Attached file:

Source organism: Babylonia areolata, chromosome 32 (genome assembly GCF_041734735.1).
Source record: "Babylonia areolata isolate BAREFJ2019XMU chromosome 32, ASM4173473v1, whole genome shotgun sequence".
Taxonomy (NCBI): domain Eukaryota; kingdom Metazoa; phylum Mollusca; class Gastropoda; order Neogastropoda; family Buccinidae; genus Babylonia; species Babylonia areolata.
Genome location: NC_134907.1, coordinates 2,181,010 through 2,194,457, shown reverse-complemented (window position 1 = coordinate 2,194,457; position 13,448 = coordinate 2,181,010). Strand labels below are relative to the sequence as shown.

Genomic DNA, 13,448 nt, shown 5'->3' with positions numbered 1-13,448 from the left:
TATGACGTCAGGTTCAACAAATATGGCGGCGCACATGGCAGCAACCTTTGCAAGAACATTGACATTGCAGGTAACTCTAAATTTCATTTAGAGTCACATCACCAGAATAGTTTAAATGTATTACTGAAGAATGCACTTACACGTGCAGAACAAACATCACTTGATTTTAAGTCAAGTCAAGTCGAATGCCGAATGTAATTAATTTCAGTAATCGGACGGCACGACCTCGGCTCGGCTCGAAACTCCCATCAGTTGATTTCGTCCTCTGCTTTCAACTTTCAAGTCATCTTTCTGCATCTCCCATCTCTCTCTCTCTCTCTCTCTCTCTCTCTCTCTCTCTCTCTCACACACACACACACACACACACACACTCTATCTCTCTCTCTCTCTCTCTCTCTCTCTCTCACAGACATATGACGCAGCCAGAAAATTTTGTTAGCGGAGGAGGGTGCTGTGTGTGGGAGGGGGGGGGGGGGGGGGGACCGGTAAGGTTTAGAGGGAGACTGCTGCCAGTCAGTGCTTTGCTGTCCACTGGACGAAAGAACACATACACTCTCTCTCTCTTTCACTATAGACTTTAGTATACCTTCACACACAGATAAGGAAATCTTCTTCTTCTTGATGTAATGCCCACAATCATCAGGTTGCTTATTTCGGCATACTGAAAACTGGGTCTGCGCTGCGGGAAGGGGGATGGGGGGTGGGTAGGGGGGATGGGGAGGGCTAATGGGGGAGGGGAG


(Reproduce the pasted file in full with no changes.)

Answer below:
Source organism: Babylonia areolata, chromosome 32 (genome assembly GCF_041734735.1).
Source record: "Babylonia areolata isolate BAREFJ2019XMU chromosome 32, ASM4173473v1, whole genome shotgun sequence".
Taxonomy (NCBI): domain Eukaryota; kingdom Metazoa; phylum Mollusca; class Gastropoda; order Neogastropoda; family Buccinidae; genus Babylonia; species Babylonia areolata.
Genome location: NC_134907.1, coordinates 2,181,010 through 2,194,457, shown reverse-complemented (window position 1 = coordinate 2,194,457; position 13,448 = coordinate 2,181,010). Strand labels below are relative to the sequence as shown.

Genomic DNA, 13,448 nt, shown 5'->3' with positions numbered 1-13,448 from the left:
TATGACGTCAGGTTCAACAAATATGGCGGCGCACATGGCAGCAACCTTTGCAAGAACATTGACATTGCAGGTAACTCTAAATTTCATTTAGAGTCACATCACCAGAATAGTTTAAATGTATTACTGAAGAATGCACTTACACGTGCAGAACAAACATCACTTGATTTTAAGTCAAGTCAAGTCGAATGCCGAATGTAATTAATTTCAGTAATCGGACGGCACGACCTCGGCTCGGCTCGAAACTCCCATCAGTTGATTTCGTCCTCTGCTTTCAACTTTCAAGTCATCTTTCTGCATCTCCCATCTCTCTCTCTCTCTCTCTCTCTCTCTCTCTCTCTCTCTCTCACACACACACACACACACACACACACTCTATCTCTCTCTCTCTCTCTCTCTCTCTCTCTCACAGACATATGACGCAGCCAGAAAATTTTGTTAGCGGAGGAGGGTGCTGTGTGTGGGAGGGGGGGGGGGGGGGGGGACCGGTAAGGTTTAGAGGGAGACTGCTGCCAGTCAGTGCTTTGCTGTCCACTGGACGAAAGAACACATACACTCTCTCTCTCTTTCACTATAGACTTTAGTATACCTTCACACACAGATAAGGAAATCTTCTTCTTCTTGATGTAATGCCCACAATCATCAGGTTGCTTATTTCGGCATACTGAAAACTGGGTCTGCGCTGCGGGAAGGGGGATGGGGGGTGGGTAGGGGGGATGGGGAGGGCTAATGGGGGAGGGGAG